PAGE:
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You You Gotta Have Wa by Robert Whiting Celebrates Twenty Years of Harmony in Baseball-Not

March 26, 2009
whiting1Robert Whiting is the author of several highly acclaimed books on Japanese baseball and contemporary culture. Whiting has written for The New York Times, The Smithsonian, Sports Illustrated, Time, Newsweek, Slate, and US News and World Report.He has also written ten books in Japanese, mostly collections. “You Gotta Have Wa,” published in 1989, is a work on Japanese society as seen through their adopted sport of baseball, was a Book of the Month Club selection and is required reading in the Japanese Studies departments of many American universities. “The Meaning of Ichiro” (2004), a sequel, examines the impact of Japanese players in the United States. “Tokyo Underworld” (2000) is being made in to a feature film by Warner Brothers, directed by Martin Scorsese.
He is currently working on the sequel to Tokyo Underworld and is writing a biography on Hideo Nomo.

Interview with Robert Whiting

Check out the updated 2009 version

Check out the updated 2009 version

The Rising Score: You must be thrilled with getting a chance to update a baseball classic in You Gotta Have Wa? How and why do you think you got the go ahead from your publishers to do this?

Robert Whiting: Random House had a 20 year lease on the rights,  which were set to expire  this year. The book was dated in some respects, so they asked me to write 12,000 new words describing how things have changed.

The Rising Score: Over the last twenty years baseball has changed dramatically, why is Asia dominating in the international competitions such as the Olympics and the WBC?

Robert Whiting: MLB won’t allow their top players to take time off in mid-season to play in the Olympics. Japan and Korea will. As for the WBC, Japan and Korea take it seriously. Their players start training in January and are really at the top of their game by the time the tourney starts. MLB players (and fans) think the WBC is a meaningless exhibition and they refuse to put in the advance training that is necessary. They seem to view the WBC tourney as just another warm up for the season, and not a matter of national pride and honor, as it is in Japan and Korea.   MLB created this tourney to expand the world market for their merchandise. The irony of it is that most MLB Gm’s don’t want their players to participate, for fear of injury. What matters in America is the 162 game season and the playoffs. That’s why you see such low attendance and TV ratings for games involving Team USA  in America–as opposed to Japan and Korea where the ratings are off the charts in their respective countries. Also, MLB players put too much emphasis on the big home run and the 100 mph fastball, while ignoring the fundamentals of the game.  But, in a short tournament, it’s the little things–advancing the runner, hitting to the opposite field,  making the plays, etc–that help a team win. As we saw in this tourney, Japan is superior at that sort of thing.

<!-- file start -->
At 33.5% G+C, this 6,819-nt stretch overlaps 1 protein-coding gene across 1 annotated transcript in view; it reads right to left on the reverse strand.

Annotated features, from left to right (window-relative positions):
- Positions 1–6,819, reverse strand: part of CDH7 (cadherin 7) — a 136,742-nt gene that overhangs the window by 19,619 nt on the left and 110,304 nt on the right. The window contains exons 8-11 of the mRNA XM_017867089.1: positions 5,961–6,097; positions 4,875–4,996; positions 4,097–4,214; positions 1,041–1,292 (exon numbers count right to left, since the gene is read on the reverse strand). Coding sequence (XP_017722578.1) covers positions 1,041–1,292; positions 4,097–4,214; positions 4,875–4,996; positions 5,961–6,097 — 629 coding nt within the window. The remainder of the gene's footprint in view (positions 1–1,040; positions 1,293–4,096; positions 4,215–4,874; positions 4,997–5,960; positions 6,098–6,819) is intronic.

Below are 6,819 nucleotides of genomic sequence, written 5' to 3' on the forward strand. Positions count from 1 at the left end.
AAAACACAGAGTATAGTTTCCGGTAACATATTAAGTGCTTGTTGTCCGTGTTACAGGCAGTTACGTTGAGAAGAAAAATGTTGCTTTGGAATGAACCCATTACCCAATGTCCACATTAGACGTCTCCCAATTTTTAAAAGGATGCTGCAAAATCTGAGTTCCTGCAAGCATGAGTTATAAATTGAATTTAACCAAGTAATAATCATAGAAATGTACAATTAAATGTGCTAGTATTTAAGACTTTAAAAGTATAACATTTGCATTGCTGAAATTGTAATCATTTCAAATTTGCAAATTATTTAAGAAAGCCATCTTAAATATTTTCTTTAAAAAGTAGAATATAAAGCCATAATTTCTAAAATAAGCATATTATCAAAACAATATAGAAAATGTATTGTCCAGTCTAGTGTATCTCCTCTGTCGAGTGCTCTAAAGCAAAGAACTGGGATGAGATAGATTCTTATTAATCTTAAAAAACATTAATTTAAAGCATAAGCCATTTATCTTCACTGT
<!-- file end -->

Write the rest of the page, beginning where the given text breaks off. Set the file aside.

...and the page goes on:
The Rising Score: The NPB still has the four foreign player rule. Do you think, with their recent success, that they may consider dropping foreign players and try to create a Gaijinless team like the powerhouse Giants in the seventies? Pre Davey Johnson….

Robert Whiting: That’s an interesting idea, but it would be pointless as long as Japan’s top stars keep emigrating to the States.

The Rising Score: From your experience, how has the average  NPB clubhouse changed from the heyday of Warren Cromartie and Randy Bass concerning foreign players?

Robert Whiting: Japanese are much more accustomed to foreign players than they were 20 years ago. There is a lot more information available about the American way of thinking  thanks to the years of accumulated experience in dealing with the gaijin, the advent  of satellite tv and the internet, and the experience of Japanese players playing in America. Accordingly there is a lot more information available to Americans about the Japanese way of doing things. There is more acceptance than there used to be.

The Rising Score: Ichiro selected Samurai Japan’s name. As you know the Samurai died off about a hundred some years ago. What is it going to take for the Americans to beat the Samurais again? And do you think it will be a Phyrrhic victory in doing so?

Robert Whiting: The Japanese game, which dates back to the late 19th century,  is based on the philosophy of the martial arts, which was the purvey of the samurai.  That philosophy is one of endless training and the development of spirit. So, in that sense, the connection to the samurai is a real one. What it is going to take for the Americans to defeat the Japanese in a WBC, is earlier training and a return to the  basics of the game. Having said that, it is still not clear how a Japanese all-star team would do if it had to play 162 games in the MLB.  Their players train so hard they tend to run out of gas by August.

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One Comment leave one →
  1. March 27, 2009 9:54 am

    I am a Mariners fan from Argentina. Very nice Mariners information.
    I am a big fan of Ichiro Suzuki and am disappointed that JJ Putz was traded.
    I hope to be in Seattle for a game this summer.

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